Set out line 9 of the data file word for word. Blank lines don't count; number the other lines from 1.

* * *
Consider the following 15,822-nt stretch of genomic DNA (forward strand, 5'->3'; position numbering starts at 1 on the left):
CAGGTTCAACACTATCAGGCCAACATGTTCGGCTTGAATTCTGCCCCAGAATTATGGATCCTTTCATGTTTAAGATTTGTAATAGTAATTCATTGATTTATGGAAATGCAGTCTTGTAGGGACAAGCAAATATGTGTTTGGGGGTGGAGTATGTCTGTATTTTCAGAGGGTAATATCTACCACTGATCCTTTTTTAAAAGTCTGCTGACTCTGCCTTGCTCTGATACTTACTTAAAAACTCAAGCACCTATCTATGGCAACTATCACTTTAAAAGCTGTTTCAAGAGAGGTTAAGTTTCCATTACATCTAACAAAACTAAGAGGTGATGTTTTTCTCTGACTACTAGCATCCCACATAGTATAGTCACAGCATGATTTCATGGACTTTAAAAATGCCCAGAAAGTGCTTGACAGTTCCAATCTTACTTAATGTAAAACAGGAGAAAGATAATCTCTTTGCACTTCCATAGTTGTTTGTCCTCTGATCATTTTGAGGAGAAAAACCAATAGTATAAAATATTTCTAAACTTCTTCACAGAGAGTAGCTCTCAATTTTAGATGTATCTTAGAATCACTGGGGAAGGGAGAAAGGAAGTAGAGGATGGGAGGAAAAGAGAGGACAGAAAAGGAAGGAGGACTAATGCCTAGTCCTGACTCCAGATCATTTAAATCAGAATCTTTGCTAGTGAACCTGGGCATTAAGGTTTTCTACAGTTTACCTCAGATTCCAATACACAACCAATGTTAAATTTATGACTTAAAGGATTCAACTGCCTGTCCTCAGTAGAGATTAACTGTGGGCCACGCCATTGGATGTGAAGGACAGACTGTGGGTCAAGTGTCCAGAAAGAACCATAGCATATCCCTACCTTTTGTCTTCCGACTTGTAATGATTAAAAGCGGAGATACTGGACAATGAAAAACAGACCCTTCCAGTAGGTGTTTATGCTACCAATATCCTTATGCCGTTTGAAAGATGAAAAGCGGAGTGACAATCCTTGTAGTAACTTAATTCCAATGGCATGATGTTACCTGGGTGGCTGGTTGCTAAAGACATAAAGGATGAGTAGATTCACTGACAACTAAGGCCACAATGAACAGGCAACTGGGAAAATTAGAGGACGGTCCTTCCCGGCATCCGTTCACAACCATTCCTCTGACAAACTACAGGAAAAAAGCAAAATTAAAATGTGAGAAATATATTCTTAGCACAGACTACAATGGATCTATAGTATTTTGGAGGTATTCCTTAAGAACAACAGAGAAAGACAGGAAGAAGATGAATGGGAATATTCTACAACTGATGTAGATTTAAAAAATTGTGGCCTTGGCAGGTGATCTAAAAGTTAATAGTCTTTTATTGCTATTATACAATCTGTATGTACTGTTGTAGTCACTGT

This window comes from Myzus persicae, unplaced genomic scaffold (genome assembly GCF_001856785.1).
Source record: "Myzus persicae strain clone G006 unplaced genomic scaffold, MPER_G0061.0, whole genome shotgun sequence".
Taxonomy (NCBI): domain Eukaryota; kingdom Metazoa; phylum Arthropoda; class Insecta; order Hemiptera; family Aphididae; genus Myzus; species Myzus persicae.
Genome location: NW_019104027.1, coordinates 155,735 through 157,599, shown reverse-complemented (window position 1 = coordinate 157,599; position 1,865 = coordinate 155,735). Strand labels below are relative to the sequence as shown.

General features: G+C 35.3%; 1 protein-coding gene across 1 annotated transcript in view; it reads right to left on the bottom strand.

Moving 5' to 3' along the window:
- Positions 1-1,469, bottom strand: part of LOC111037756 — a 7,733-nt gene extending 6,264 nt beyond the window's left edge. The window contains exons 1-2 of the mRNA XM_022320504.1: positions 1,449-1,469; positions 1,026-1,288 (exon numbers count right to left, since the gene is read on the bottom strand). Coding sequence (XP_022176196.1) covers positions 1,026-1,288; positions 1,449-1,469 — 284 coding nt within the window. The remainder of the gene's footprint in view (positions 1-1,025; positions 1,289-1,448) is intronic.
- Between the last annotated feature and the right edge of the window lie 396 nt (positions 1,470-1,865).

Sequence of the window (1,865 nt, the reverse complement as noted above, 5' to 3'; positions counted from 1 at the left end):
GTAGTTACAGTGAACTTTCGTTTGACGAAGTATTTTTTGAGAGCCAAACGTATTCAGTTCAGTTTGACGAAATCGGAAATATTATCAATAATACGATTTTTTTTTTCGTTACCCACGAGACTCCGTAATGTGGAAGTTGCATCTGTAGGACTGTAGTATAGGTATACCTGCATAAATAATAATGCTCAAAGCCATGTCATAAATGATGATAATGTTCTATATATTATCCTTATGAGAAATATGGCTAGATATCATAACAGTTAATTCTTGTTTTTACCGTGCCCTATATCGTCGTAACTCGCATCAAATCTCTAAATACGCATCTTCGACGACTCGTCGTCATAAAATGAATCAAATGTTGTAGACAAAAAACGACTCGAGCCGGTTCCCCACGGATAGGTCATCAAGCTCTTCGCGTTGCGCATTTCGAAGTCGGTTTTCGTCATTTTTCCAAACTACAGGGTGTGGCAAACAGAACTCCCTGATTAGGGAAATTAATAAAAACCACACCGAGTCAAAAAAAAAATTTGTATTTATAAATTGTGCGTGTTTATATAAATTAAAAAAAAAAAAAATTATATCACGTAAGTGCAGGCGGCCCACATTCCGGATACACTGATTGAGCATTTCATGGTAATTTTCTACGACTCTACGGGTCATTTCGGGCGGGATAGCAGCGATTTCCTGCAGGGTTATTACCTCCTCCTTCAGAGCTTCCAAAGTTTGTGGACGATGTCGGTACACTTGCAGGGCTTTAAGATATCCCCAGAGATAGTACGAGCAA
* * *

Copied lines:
- Positions 1-1,469, bottom strand: part of LOC111037756 — a 7,733-nt gene extending 6,264 nt beyond the window's left edge. The window contains exons 1-2 of the mRNA XM_022320504.1: positions 1,449-1,469; positions 1,026-1,288 (exon numbers count right to left, since the gene is read on the bottom strand). Coding sequence (XP_022176196.1) covers positions 1,026-1,288; positions 1,449-1,469 — 284 coding nt within the window. The remainder of the gene's footprint in view (positions 1-1,025; positions 1,289-1,448) is intronic.